[Buddha-l] Being unable to imagine dying and living
lemmett at talk21.com
lemmett at talk21.com
Sat Jun 26 14:42:25 MDT 2010
>Iain Thomson's office is right next to mine in the philosophy department. He'll be>tickled to learn that his work is being cited on buddha-l. By golly, he'll know he's>hit the big time now that the denizens of buddha-l have begun quoting his work.
Awesome, tell him I'm his biggest fan lol. I'm trying to let Aporias percolate my whole being...
>Many years ago I wrote a piece in which the principal argument was that the>Buddha probably knew that death is a complete and irreversible end to one's>consciousness and that the entire Buddhist path is designed to help people come>to the realization that the oblivion that follows the end of consciousness is not at>all a dreadful thing. Since people do, however, dread their own future oblivion,>they are told what they are more prepared to believe, namely, that their>consciousness will survive the death of their present body and that this will keep>happening until they see that oblivion isn't so bad at all. The idea of rebirth, I>said, was probably a kind of thought experiment that was never meant to be>taken as a description of reality. It was a way of saying "If you think death is>bad, imagine what it would be like if you couldn't die at all and just kept begin>reborn." People would recoil at horror at the idea and gladly accept the>alternative. I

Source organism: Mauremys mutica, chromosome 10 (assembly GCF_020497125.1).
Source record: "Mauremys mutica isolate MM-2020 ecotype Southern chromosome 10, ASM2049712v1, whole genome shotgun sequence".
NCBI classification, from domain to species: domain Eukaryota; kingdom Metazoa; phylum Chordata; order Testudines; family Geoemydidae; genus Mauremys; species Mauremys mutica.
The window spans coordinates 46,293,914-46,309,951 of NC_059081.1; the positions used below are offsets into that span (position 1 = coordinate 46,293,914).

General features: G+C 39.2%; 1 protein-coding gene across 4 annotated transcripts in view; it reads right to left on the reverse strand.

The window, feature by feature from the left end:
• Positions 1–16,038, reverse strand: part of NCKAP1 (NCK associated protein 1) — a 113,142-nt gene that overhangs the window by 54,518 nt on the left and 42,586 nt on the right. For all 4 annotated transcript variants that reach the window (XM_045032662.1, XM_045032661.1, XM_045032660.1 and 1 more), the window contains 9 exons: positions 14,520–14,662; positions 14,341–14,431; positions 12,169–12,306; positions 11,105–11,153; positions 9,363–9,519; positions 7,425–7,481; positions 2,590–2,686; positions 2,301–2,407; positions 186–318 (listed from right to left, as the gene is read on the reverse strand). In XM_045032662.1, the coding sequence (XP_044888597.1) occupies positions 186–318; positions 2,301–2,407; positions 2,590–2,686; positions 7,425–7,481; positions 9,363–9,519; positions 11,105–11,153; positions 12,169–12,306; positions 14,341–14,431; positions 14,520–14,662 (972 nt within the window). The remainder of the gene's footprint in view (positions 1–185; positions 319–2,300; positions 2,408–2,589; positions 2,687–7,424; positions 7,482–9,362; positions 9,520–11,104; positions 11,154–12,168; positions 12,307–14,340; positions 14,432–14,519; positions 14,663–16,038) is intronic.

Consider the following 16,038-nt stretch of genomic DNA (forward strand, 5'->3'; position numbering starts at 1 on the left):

correlated this acceptance to the final of the seven stages that>Kübler-Ross outlined in her work on the stages people go through after being told >they are terminally ill. The final stage is calm acceptance of one's exit, which I>am quite sure is what nirvāṇa has to be if it is anything at all.
That does sound interesting, to me. I am still concerned whether oblivion has to be a kind of "black velvet" or "slipping into the night". What do you think of that? If you do mean that you're going to mention Buddha-l to Thomson, what does he think of that? Here's a link to what I *don't* *think* I believe, if I've been too unclear http://www.naturalism.org/death.htm
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